All of everybody wasn't on the cover of Time for nothing, you know. Some of us know a thing or two about computer phone software 'n junk. Whether Apple likes it or not, the time of crowdsourcing and open source is here, and even those of us who don't know a compiler from an interpreter are getting used to it.

My little chunk of curvy tech is great strictly on its own terms. However, if you want to use the 16 gigs of memory you paid for and the accompanying USB cable as a portable hard drive, you'd better get a Mac to go with it. If you yearn for the MP3 player to play files you drag and drop from your hard drive?

Well ... have you heard of iTunes? It's terrible and restrictive and Apple encourages you to learn to love it. For all their talk of customization and the App Store, Apple sets pretty restrictive boundaries. And you know what else you can't do? Install a good browser.

If you'd prefer Firefox over Safari on your iPhone? Well, there is definitely no app for that. Like any good lunatic girlfriend, the iPhone doesn't want you hanging out with reliable old pals.

And Firefox does have the qualities of a good friend. It's dependable, adaptable and basically up for anything. If you and Firefox can't work out a solution to your problems, Firefox will introduce you to add-ons that might be able to help.

You need your browser to be an FTP client? There's an add-on for that. You need a color-picker, a screen-capture application, a Twitter client or any of a host of other extensions? There's almost certainly an add-on with your name on it, and Firefox will help you find it — for free.

Of course, Apple's trying to help here and there. And why wouldn't they? Sales of iPhones are growing a lot faster than Apple's Mac market. Apple recently released new firmware for existing iPhones to coincide with its launch of the new iPhone 3GS hardware.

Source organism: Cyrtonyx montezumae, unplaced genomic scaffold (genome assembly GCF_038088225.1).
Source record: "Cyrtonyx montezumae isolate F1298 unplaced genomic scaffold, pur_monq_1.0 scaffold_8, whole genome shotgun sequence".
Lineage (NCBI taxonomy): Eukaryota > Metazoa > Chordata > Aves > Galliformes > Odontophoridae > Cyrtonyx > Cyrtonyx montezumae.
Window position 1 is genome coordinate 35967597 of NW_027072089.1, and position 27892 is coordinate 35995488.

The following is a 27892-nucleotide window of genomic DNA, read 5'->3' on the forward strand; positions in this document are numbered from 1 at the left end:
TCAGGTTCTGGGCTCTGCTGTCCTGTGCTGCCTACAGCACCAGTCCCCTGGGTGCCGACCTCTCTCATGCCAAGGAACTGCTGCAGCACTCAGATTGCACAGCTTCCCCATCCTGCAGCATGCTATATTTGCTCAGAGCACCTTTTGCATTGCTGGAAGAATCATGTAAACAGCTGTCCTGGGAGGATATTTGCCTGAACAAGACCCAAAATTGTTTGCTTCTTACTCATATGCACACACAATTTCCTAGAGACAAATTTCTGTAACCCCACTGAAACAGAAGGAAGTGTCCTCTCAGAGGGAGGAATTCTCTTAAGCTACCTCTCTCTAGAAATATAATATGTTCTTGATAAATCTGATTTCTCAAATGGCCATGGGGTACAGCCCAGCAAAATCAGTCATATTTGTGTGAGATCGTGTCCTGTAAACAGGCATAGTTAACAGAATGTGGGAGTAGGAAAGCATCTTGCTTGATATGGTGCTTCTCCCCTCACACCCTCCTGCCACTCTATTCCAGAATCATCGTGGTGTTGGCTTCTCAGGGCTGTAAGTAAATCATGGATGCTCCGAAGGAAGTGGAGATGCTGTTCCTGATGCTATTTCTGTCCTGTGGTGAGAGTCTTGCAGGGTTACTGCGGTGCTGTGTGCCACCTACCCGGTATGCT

The software upgrade finally adds copy and paste (thank goodness), includes Dictaphone software and tweaks a number of things that should probably have been in the last software release.

It's appreciated, but it leaves me flat. It's like your crappy significant other finally getting it together to remember your birthday by helping with laundry, or asking what you want for dinner.

You're SUPPOSED to help with laundry, you jerk! And for dinner, I'd like to use this glorified external hard drive as, you know, an external hard drive. Dropping fewer calls would be keen too.

Does the software upgrade let you use the video camera and hard drive that came with your old phone to record video? No. Buy the 3GS!

Did they include a browser setting so you don't have to tell the Internet you're browsing on a mobile device? Nope. Can you view Flash videos or Web sites? No, the iPhone doesn't want you looking at that sort of stuff.

And can you use the App Store to fix the various annoying problems still causing hiccups and annoyances? Well, sometimes, but not reliably. Things like browsers and Flash seem to be right off the table.

There are plenty of cool games, but when you want to copy and paste a phone number from a Web site into your phone app (remember, this thing is supposed to be a phone) rather than chanting a string of numbers like an autistic Gregorian, the whimsical distraction of games might just escape you.

The iPhone remains a great piece of hardware. It's attractive, powerful and comes with GPS, a great touch screen and an accelerometer. It is however, nothing like the open-source beauties we're getting to know. Firefox is at the top of the heap right now, but plays in the browser field. Android, however, is coming on stronger every day.

Google's open-source mobile operating system already does some crazy things. I just hope they don't mess up the market for developers as convincingly as Apple seems to have done quite successfully.

Daniel Harrison is frequently frustrated by his iPhone on Twitter and Facebook.